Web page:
Jump to content

Meralti

Members
  • Content Count

    217
  • Joined

  • Last visited

Community Reputation

0 Neutral

About Meralti

  • Rank
    Centurion

Contact Methods

  • Website URL
    http://
  • ICQ
    0

Profile Information

  • Gender
    Male
  • Location
    UK
  • Interests
    I come here to read about investing, property, politics and economics.
  1. Meralti

    UK House prices: News & Views

    Historically Rightmove has been a reasonable leading indication of major shifts. What it really tracks is seller expectation (and EA influence there upon) when first marketing. It is a very poor indicator of actual selling prices. B.T.W I still haven't seen any direct coverage of these falls. They are only mentioned in the context of next years predicated rises.
  2. Meralti

    UK House prices: News & Views

    Delusion index revisited: Record monthly falls on the Rightmove index. I wonder how big an impact London is having on this index. Rightmove is a seriously flawed index as discussed above but it's a good indicator of sentiment and confidence. No news coverage of these figures on mainstream sources yet. Despite this they are forecasting a rising market next year as the headline to this report!
  3. Meralti

    UK House prices: News & Views

    It won't happen. The point of any devaluation would be to make the UK more competative. Halving the value of Sterling but doubling wages across the board would not achieve that objective. Sterling may devalue but no wage spiral would result from this, wages could rise eventually but certainly not immediately.
  4. Meralti

    UK House prices: News & Views

    London prices begin their long awaited decline. http://www.moneyexpert.com/financial-news/none/800581305/housepricesfallacrossenglandandwales/article.aspx Prices are broadly flat-lining but now falling in London.
  5. Meralti

    UK House prices: News & Views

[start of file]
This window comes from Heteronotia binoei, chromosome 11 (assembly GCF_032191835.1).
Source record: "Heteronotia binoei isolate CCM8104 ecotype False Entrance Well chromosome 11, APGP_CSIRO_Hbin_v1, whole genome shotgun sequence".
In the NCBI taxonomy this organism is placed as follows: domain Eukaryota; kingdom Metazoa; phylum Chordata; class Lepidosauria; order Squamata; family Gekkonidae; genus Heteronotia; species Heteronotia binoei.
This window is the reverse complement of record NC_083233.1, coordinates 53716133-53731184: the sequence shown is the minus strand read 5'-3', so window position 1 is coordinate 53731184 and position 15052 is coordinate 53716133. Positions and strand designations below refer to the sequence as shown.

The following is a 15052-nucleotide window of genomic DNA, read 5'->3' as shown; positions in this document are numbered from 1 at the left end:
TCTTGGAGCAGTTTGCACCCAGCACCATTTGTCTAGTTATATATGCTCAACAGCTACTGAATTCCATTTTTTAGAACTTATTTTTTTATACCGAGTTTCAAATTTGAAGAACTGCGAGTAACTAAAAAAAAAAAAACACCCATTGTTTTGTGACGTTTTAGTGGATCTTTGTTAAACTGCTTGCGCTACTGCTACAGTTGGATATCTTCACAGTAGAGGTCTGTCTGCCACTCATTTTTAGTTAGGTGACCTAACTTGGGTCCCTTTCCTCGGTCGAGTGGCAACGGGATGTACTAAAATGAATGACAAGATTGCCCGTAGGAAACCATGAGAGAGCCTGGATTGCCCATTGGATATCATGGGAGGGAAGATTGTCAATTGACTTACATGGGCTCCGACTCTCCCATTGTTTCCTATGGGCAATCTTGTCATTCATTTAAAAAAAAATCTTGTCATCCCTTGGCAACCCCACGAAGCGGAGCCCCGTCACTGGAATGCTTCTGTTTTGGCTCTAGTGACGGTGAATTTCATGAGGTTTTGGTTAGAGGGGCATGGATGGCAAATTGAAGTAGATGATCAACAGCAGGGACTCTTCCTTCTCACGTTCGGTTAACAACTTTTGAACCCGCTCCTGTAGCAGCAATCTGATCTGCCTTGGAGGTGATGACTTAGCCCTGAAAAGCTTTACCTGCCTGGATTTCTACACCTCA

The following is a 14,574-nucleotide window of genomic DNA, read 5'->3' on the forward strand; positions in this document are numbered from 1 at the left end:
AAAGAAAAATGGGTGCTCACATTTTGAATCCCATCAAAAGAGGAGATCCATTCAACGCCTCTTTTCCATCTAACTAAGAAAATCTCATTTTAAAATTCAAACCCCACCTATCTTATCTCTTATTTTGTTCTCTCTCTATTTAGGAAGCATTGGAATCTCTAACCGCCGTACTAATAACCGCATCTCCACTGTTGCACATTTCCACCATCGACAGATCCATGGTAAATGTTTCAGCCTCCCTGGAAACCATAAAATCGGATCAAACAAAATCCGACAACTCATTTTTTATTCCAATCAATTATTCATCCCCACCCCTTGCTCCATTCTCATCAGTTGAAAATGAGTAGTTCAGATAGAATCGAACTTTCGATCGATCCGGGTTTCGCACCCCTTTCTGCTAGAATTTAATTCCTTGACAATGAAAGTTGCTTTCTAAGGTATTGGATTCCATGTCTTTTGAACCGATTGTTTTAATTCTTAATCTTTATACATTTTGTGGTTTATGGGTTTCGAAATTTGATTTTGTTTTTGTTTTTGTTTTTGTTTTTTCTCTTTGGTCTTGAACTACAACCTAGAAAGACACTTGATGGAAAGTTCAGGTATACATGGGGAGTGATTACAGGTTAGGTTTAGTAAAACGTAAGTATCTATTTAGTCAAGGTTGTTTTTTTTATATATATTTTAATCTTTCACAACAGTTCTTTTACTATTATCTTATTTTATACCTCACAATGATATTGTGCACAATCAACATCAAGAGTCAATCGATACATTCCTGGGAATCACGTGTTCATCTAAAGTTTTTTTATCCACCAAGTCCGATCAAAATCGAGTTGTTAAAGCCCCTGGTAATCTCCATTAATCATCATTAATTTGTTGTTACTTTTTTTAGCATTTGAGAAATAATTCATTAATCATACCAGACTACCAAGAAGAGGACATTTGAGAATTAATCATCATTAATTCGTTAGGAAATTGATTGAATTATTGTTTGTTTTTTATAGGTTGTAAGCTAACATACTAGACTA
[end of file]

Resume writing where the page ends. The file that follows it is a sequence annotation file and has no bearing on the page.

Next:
An rather odd conclusion. I think a better comparison would be between the Land registry's final sold prices calculated using the geometric mean and the geometric mean of the Rightmove series. The RM index would then need to be adjusted backwards in time to take account of the time lack of the LR series. As I stated RM tracks initial asking prices and takes no account of subsequent reductions or even whether a property sells or not. A property can easily be listed at a 50% premium and never sell. THe RM index would still count this datum as valid for the index. This and the fact RM uses the arthimetic mean is why the index is always much higher. I've seen houses listed at £500k and reduced to 475 to 450 to 425 to 400 and still sit unsold for over a year. RM will count the initial 500k as valid data. This property will never have reached the LR numbers. If it is possible to get hold of the RM data series it would be worth calucating the GM and from that calcuating the ration with the LR. You would then be comparing apples with apples and not allowing a few statistic outiers to skew the index. This would be a true delusion index. I would expect this to be around 15 -20 % higher than the LR number giving a ratio of 1.15 to 1.2.
  6. Meralti

    UK House prices: News & Views